In my last post I described our customer service test and the kinds of personality traits that it measures. People who have high levels of cooperativeness, patience, and personal diplomacy tend to be well suited for customer service roles. The use of personality tests is even more widespread, however, in helping select salespeople, because there's a lot of research that shows that people with certain personality traits tend to be successful in sales roles across a wide range of industries. Most personality tests that are designed to help select salespeople look for outgoing, fairly aggressive people that tend to be competitve and highly motivated. This general profile of a stereotypical sales professional is probably not all that surprising. But what kinds of research underlies this type of "sales profiling?"
The sales aptitude test featured in HireSelect is called the Sales Achievement Predictor. The professors who created the test validated it in part by comparing the 15 personality traits it measures to job performance data for various samples of salespeople. The highest performing salespeople tended to be competitive, outgoing, highly motivated, assertive individuals. For example, in a sample of 156 real estate sales professionals whose test scores were compared to their job performance, the highest correlations were observed in the following traits: Achievement, Motivation, Initiative, Assertiveness, Competitveness, Goal-Orientation, and Extraversion (the correlations were .53, .43, .42, .38, .38, and .36, respectively.) Interestingly, low or even negative correlations were observed for Cooperativeness and Patience, suggesting that when it comes to sales being too patient or too cooperative can sometimes be a liability rather than an asset. We've conducted numerous case studies with our customers that essentially confirm these findings: the most successful salespeople tend to be competitive, assertive, and relatively impatient individuals--in short, nearly the opposite of the type of people who are best suited to customer service. To be sure, the type of personality that is best suited for a particular sales role can vary from one organziation to another, and from one industry to another, depending on the nature of the sales process and the sales culture in a given environment. But the basic building blocks of what personality traits you should look for in selecting sales people are remarkably consistent across all industries.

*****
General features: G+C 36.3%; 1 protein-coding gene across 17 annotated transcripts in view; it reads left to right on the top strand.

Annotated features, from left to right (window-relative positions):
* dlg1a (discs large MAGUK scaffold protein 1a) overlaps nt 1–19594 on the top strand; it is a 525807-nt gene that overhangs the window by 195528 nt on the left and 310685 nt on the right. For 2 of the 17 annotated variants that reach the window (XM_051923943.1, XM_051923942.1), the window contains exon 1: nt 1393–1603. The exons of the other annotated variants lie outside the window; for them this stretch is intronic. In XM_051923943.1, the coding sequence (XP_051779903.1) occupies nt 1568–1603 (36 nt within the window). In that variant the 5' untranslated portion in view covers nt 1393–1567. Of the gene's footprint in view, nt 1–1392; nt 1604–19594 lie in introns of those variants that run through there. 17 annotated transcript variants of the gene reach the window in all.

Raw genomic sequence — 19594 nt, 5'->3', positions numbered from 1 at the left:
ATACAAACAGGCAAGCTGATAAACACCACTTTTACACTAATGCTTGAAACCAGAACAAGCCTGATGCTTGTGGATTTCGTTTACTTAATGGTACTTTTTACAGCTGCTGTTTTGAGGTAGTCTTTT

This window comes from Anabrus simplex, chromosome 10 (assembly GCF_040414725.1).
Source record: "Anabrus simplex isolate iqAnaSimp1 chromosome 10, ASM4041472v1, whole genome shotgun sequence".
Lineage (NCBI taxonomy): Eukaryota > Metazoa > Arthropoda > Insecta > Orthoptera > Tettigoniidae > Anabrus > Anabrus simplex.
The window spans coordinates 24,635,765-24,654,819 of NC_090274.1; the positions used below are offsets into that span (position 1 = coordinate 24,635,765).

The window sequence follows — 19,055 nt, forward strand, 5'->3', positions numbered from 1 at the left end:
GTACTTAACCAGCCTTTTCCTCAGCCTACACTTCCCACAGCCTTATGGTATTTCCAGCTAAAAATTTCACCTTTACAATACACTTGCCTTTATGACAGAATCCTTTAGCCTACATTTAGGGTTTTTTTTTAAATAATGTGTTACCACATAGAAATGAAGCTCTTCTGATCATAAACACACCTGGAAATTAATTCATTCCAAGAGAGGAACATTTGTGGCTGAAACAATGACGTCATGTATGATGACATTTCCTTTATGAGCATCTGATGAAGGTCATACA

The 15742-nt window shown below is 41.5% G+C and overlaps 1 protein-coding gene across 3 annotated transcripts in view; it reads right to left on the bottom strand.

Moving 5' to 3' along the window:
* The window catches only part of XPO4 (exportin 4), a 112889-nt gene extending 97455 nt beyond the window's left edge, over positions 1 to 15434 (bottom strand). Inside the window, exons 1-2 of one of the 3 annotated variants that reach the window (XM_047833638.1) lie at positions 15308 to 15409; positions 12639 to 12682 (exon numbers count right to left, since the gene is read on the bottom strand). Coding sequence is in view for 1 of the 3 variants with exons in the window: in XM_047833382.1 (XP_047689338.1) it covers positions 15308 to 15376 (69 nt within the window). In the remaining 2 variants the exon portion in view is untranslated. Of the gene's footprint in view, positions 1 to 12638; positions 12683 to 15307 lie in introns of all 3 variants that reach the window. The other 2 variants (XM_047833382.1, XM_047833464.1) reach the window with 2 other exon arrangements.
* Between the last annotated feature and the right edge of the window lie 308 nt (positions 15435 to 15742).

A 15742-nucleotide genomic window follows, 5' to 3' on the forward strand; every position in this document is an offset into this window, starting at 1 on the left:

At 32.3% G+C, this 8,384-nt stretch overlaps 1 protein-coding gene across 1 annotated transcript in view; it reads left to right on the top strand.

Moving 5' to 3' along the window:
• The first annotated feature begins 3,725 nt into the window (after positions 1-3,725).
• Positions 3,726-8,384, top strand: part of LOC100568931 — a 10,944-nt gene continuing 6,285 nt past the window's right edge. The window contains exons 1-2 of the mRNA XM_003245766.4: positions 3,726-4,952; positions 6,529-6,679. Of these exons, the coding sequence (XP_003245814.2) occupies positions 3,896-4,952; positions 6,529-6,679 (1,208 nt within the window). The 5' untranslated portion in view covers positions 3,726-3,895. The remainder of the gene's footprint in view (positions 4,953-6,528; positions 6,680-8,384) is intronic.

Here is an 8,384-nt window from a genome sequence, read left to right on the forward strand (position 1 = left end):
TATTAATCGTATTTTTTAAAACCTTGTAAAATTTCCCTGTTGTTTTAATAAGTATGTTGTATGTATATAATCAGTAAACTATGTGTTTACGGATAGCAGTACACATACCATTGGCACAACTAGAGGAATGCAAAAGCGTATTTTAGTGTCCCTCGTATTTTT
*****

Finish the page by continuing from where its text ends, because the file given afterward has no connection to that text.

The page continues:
Click here to read more about our sales aptitude test.